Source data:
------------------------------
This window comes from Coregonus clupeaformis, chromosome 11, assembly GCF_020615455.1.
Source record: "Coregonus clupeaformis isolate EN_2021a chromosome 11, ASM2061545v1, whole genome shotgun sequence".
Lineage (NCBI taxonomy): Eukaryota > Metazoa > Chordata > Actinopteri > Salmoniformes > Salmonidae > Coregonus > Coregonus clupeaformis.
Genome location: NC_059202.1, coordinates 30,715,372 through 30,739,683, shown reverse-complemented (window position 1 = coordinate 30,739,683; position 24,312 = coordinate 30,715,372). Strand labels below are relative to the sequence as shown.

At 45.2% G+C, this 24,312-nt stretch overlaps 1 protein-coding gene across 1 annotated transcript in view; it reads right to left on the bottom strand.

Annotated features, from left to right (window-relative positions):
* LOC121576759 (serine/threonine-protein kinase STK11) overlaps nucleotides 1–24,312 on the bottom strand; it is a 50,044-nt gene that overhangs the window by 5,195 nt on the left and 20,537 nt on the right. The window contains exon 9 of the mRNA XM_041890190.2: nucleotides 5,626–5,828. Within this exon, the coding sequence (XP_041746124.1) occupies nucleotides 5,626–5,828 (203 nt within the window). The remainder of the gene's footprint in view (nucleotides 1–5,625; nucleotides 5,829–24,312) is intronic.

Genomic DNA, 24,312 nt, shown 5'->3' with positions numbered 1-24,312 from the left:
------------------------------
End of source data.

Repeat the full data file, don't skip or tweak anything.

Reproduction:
This window comes from Coregonus clupeaformis, chromosome 11, assembly GCF_020615455.1.
Source record: "Coregonus clupeaformis isolate EN_2021a chromosome 11, ASM2061545v1, whole genome shotgun sequence".
Lineage (NCBI taxonomy): Eukaryota > Metazoa > Chordata > Actinopteri > Salmoniformes > Salmonidae > Coregonus > Coregonus clupeaformis.
Genome location: NC_059202.1, coordinates 30,715,372 through 30,739,683, shown reverse-complemented (window position 1 = coordinate 30,739,683; position 24,312 = coordinate 30,715,372). Strand labels below are relative to the sequence as shown.

At 45.2% G+C, this 24,312-nt stretch overlaps 1 protein-coding gene across 1 annotated transcript in view; it reads right to left on the bottom strand.

Annotated features, from left to right (window-relative positions):
* LOC121576759 (serine/threonine-protein kinase STK11) overlaps nucleotides 1–24,312 on the bottom strand; it is a 50,044-nt gene that overhangs the window by 5,195 nt on the left and 20,537 nt on the right. The window contains exon 9 of the mRNA XM_041890190.2: nucleotides 5,626–5,828. Within this exon, the coding sequence (XP_041746124.1) occupies nucleotides 5,626–5,828 (203 nt within the window). The remainder of the gene's footprint in view (nucleotides 1–5,625; nucleotides 5,829–24,312) is intronic.

Genomic DNA, 24,312 nt, shown 5'->3' with positions numbered 1-24,312 from the left: